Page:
BWCA first solo trip Q's.

I canoe up the wisconsin river 6 to 9 miles then take the free ride down current back home. I am very comfortable paddling my 17 foot souris river solo…even though it is a big boat for soloing.

Anyway, I am going to solo trip for a week in the BWCA. Do I need a water filter? How bad are the bugs mid June? What is the water temp (ish). 50’s, 60’s ?..will I need boots or sandels for the water? I am planning on 10 miles or so per day. I am 6’4" @ 220. I will have one pack, a bed roll, some fishing supplies and a my boat. I am in pretty good shape.

Is 10 miles a day an ambious goal, easily done, not for the squeamish, etc? Please help me get started.


In case you missed this link
Here is a current discussion on solo trips. The Nessmunking website is a great resource as well.



– Last Updated: Dec-20-06 1:46 PM EST –

Do I need a water filter? most people bring one, but some don't and get their water away from shore. I bring a bota bottle filter and find that is fine.
How bad are the bugs mid June? Hopefully, the black flies we be easing (depends on an early spring or not), mosquiotes should be plentiful, other than that things should be ok. Black flies mean to keep yourself covered (DEET does not deter them), mosquitoes will be serious at dawn, dusk and on portages.
What is the water temp (ish). by mid-June it will still be cold. A quick dip in and out, but "swimming" would be pushing it. probably mid 50s
Will I need boots or sandels for the water? I always wear hiking boots because of the portage landings and poratges. Some people use knee high water proof boots. I don't worry about getting my boots/feet wet. Portages will be rocky and /or muddy/muskek. Mid June is probably too early to wear sandals water temperature wise and mosquito bite wise. Sandals and neo socks would work, but the trade-off is twisted ankles.
Is 10 miles a day an ambious goal? It really depends on the length, difficulty, and number of portages, the wind on the lakes, and the size of the lakes. For example, a west to east paddle in the afternoon on a big lake is usually with the wind (not always or anytime I am doing it) as opposed to into the wind. Also, you might want to have a lay over day planned in case the wind is really whipping up the lakes one day when hardly any one travels. Also, in your plans you want to anticipate finding a campsite no later than 3 (Ido this at 2) in the later half of June just to make sure this doesn't become a problem (this also depends on your route and how deep you are in from entry points). If I were you I'd look up some of the outfitter sites for their trip suggestions to get an idea on distance and time. Lots of them have them such as Sawbill, Tuscarora, etc. You might also ask at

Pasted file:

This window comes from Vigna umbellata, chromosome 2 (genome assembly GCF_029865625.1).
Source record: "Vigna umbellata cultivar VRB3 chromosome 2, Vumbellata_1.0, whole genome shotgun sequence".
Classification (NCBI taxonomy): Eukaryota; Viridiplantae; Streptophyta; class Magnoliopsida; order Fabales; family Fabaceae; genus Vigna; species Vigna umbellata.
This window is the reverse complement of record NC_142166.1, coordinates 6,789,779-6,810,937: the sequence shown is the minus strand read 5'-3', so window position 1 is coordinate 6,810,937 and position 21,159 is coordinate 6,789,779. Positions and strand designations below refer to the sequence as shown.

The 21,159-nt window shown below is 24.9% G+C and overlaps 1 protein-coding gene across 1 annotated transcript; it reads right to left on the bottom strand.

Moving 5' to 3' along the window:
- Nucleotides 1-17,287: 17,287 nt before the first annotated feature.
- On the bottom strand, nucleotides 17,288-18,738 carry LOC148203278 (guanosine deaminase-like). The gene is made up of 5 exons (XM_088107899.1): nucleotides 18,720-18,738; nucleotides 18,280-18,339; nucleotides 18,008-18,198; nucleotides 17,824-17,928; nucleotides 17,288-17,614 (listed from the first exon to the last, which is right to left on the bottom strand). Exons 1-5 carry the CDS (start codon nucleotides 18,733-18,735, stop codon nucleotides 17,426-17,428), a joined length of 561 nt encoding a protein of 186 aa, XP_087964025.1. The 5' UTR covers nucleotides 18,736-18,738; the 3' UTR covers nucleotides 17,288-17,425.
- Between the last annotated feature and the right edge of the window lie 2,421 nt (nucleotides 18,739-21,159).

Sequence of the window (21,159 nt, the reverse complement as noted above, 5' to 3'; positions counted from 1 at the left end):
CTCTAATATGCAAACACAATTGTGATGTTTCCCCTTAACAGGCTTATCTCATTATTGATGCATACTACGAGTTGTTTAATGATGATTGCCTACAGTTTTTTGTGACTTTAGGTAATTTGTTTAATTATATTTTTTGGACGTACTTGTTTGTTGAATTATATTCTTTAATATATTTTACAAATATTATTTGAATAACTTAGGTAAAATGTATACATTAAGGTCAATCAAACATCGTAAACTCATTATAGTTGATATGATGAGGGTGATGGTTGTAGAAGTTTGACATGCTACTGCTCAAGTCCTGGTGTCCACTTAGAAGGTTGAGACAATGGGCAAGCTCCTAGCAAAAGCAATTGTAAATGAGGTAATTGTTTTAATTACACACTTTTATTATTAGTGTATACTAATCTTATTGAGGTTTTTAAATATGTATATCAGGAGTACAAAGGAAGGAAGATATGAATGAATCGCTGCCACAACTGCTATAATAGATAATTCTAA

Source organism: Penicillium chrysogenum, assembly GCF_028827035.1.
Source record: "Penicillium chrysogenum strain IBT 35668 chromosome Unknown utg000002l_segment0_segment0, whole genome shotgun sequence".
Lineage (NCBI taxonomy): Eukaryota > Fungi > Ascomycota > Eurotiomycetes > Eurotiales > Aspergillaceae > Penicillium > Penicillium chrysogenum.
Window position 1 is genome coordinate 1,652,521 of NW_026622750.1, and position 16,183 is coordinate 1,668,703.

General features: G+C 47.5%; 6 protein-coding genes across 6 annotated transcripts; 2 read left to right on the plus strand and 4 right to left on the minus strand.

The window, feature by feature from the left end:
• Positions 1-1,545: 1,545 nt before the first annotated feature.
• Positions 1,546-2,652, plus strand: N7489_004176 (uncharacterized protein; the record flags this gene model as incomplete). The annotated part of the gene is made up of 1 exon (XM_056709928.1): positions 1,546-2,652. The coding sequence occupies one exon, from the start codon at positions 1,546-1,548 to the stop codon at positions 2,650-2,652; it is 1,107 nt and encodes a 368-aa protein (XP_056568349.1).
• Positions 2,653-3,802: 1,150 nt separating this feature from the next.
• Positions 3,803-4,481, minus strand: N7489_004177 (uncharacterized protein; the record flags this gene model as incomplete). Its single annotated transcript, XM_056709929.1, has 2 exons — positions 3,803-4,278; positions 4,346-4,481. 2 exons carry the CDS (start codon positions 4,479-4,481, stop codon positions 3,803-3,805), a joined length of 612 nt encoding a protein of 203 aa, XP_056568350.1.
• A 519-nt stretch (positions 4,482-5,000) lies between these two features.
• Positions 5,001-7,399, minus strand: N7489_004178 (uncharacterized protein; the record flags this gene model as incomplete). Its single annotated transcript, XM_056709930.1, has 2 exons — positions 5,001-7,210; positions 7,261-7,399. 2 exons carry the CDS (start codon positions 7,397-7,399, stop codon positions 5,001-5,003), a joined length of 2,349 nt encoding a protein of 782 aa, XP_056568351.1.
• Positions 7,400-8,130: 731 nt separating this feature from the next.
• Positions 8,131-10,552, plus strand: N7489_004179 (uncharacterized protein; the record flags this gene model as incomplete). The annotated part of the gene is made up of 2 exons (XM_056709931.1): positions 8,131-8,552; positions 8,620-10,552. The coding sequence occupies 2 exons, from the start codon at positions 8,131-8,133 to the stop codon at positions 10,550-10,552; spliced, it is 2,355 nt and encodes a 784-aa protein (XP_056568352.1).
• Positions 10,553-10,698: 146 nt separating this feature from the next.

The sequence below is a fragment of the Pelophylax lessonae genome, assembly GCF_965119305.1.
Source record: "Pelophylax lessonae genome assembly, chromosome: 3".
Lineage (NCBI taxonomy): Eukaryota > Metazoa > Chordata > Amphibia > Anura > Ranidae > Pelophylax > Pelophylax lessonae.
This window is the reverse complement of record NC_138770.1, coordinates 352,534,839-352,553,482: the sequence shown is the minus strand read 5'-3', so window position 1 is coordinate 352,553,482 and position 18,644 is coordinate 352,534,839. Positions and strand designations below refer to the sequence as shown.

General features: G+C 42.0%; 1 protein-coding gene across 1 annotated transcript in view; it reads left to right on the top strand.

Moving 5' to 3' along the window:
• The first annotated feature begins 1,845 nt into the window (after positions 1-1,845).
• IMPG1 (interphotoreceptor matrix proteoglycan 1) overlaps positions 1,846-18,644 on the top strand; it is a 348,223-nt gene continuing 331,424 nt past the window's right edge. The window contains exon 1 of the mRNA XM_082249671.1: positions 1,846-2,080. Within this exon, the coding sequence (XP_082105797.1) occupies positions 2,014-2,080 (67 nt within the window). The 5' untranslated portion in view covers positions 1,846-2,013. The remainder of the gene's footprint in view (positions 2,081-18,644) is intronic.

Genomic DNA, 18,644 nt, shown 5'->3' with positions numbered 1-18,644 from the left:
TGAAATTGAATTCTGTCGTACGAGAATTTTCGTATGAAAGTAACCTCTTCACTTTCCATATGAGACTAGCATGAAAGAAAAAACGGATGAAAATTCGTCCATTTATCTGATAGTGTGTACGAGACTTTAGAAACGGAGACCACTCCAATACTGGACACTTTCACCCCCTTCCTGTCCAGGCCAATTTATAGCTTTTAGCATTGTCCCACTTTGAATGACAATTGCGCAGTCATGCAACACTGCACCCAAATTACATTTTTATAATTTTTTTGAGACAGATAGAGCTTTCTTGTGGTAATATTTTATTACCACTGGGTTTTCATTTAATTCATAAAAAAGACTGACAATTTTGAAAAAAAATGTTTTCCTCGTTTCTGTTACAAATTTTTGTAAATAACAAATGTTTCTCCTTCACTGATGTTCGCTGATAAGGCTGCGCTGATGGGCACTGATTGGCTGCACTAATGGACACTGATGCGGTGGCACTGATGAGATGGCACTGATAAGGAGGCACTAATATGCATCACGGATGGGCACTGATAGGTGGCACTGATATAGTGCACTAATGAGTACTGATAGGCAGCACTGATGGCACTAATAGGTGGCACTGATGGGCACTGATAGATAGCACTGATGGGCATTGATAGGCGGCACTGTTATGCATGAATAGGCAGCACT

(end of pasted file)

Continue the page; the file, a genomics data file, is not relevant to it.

Also, once you get your routine down at portages, etc. you might cover more territory than earlier in the trip (if covering territory is your goal).

I am sure if you give some idea on where your entry point will be lots of people here or at the site noted above will help on distance goals.
It is a magical place I have visited for years and years and years.

Mid June BWCA

– Last Updated: Dec-21-06 7:08 AM EST –

I agree with what MarkK told you on a water filter, bugs,and hiking boots. I"ll add that in addition to boots, take light footware for something dry to change into once you get into camp. And I'll also add my $.02 worth on water temp and miles per day. By mid June you will generally find surface temperatures in the 60's and maybe up to 70 in black water lakes, shallow bays, and in the western part of the BWCA. But warmth on the surface will only go down a couple feet. If the wind blows strong for a day or so at this time of year, the lakes will turn over again, put fishing off, and can leave you with surface temps back down in the 40's. As far as miles per day - you indicate you are a minimalist camper, will have one pack, and you are in good shape. If you can safely handle the weight of both your pack and canoe at the same time on portages, you can add significant paddling time to your day and add more miles a day than if you have to double portage. If you can't safely carry that weight, don't. You can't take chances on a solo trip. Also if you can consistently be on the water by no later than 8:30AM you will find calmer waters and can realize better milage. So if you can carry both pack and canoe and get early starts - 10 miles a day is a piece of cake. If the going is good you probably would click that off by late lunch time.